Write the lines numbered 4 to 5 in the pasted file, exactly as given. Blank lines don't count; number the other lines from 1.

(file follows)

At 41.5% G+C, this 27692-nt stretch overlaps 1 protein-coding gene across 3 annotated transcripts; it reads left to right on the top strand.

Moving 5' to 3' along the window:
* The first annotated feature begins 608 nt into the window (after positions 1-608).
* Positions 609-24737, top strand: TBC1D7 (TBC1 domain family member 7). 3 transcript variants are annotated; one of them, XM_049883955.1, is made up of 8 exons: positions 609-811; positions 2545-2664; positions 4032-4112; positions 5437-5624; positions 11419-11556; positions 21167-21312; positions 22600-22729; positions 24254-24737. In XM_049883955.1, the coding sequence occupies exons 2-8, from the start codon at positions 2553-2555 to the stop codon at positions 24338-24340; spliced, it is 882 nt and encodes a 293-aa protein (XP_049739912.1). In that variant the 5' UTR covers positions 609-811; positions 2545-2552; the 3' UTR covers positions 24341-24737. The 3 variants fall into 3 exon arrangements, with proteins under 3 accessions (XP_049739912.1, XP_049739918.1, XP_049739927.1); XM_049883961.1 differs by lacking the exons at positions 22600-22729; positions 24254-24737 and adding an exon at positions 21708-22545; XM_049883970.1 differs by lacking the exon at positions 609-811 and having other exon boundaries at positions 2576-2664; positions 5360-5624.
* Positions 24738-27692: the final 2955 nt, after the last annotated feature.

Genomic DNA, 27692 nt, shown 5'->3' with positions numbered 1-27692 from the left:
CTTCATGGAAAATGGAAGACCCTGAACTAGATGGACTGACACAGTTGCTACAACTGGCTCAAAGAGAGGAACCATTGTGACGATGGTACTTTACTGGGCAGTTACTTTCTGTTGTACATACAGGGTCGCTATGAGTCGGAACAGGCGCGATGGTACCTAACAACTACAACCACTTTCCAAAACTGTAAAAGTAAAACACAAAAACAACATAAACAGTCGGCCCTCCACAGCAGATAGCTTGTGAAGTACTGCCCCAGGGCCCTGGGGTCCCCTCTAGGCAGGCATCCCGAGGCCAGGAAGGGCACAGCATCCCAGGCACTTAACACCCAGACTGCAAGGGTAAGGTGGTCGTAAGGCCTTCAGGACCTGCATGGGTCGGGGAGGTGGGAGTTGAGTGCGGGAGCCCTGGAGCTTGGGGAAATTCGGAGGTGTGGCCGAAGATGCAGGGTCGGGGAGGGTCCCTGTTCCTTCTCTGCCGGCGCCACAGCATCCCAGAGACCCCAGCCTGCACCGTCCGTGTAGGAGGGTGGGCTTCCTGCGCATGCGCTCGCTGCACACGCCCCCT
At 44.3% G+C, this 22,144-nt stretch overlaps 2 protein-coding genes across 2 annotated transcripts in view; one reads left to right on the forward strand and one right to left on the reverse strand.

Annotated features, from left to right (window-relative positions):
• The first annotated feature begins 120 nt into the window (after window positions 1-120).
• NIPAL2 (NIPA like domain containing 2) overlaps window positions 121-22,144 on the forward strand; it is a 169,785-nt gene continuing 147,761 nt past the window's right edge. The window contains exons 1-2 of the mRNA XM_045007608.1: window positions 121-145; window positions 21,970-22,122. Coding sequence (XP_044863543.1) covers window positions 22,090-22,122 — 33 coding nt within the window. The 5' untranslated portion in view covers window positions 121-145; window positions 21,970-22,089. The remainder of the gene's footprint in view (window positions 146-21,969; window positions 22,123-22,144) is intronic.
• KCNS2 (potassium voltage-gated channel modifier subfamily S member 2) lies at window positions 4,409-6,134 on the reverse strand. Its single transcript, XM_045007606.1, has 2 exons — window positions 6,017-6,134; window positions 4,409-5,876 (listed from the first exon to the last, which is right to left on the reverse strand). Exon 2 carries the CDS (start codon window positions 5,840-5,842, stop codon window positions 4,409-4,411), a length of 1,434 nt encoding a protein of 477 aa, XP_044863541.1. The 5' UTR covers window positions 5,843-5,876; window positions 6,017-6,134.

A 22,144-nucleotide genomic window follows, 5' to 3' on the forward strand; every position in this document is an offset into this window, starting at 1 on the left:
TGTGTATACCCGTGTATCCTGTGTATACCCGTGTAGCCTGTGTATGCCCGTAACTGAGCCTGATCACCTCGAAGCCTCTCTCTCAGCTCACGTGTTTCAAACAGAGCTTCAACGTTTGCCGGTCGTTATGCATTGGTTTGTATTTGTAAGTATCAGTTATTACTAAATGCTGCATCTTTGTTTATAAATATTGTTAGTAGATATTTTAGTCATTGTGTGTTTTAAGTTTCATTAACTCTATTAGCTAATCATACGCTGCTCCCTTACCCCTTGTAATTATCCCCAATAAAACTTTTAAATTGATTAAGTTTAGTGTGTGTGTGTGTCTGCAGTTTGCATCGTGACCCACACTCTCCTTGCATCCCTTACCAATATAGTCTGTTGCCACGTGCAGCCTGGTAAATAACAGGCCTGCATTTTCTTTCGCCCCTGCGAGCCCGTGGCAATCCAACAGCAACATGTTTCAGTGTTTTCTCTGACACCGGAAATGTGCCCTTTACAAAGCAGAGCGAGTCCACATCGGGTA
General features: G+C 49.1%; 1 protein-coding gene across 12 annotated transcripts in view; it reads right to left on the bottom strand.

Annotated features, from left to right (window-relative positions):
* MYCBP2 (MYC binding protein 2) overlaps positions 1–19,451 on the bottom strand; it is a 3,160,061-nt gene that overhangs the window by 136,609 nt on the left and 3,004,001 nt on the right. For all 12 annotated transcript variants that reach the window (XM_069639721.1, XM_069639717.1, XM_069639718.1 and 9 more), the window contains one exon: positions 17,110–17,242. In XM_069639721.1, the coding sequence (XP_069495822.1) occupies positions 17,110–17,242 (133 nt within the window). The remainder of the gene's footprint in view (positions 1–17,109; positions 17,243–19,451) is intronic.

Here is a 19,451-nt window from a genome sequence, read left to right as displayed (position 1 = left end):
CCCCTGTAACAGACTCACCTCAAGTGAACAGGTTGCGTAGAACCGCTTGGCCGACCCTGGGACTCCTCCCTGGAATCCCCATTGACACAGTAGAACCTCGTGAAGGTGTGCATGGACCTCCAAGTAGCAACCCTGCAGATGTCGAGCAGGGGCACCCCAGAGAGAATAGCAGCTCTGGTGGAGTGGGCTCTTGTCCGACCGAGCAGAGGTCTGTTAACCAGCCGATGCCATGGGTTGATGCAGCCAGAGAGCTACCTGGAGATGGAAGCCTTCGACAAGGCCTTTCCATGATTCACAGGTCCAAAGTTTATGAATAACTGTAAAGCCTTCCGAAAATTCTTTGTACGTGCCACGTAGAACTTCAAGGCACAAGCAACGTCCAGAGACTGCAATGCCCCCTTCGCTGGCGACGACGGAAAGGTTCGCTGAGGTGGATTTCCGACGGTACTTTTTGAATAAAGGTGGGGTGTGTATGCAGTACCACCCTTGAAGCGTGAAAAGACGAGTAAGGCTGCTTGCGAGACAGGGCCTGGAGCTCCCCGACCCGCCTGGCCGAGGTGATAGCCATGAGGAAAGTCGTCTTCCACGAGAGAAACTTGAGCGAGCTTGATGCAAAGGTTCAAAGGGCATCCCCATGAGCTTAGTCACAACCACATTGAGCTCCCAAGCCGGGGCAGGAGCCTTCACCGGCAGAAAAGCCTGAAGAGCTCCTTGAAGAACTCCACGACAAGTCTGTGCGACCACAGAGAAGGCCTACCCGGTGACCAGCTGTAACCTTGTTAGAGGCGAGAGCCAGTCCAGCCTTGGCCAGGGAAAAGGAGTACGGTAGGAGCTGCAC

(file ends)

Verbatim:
* Positions 609-24737, top strand: TBC1D7 (TBC1 domain family member 7). 3 transcript variants are annotated; one of them, XM_049883955.1, is made up of 8 exons: positions 609-811; positions 2545-2664; positions 4032-4112; positions 5437-5624; positions 11419-11556; positions 21167-21312; positions 22600-22729; positions 24254-24737. In XM_049883955.1, the coding sequence occupies exons 2-8, from the start codon at positions 2553-2555 to the stop codon at positions 24338-24340; spliced, it is 882 nt and encodes a 293-aa protein (XP_049739912.1). In that variant the 5' UTR covers positions 609-811; positions 2545-2552; the 3' UTR covers positions 24341-24737. The 3 variants fall into 3 exon arrangements, with proteins under 3 accessions (XP_049739912.1, XP_049739918.1, XP_049739927.1); XM_049883961.1 differs by lacking the exons at positions 22600-22729; positions 24254-24737 and adding an exon at positions 21708-22545; XM_049883970.1 differs by lacking the exon at positions 609-811 and having other exon boundaries at positions 2576-2664; positions 5360-5624.
* Positions 24738-27692: the final 2955 nt, after the last annotated feature.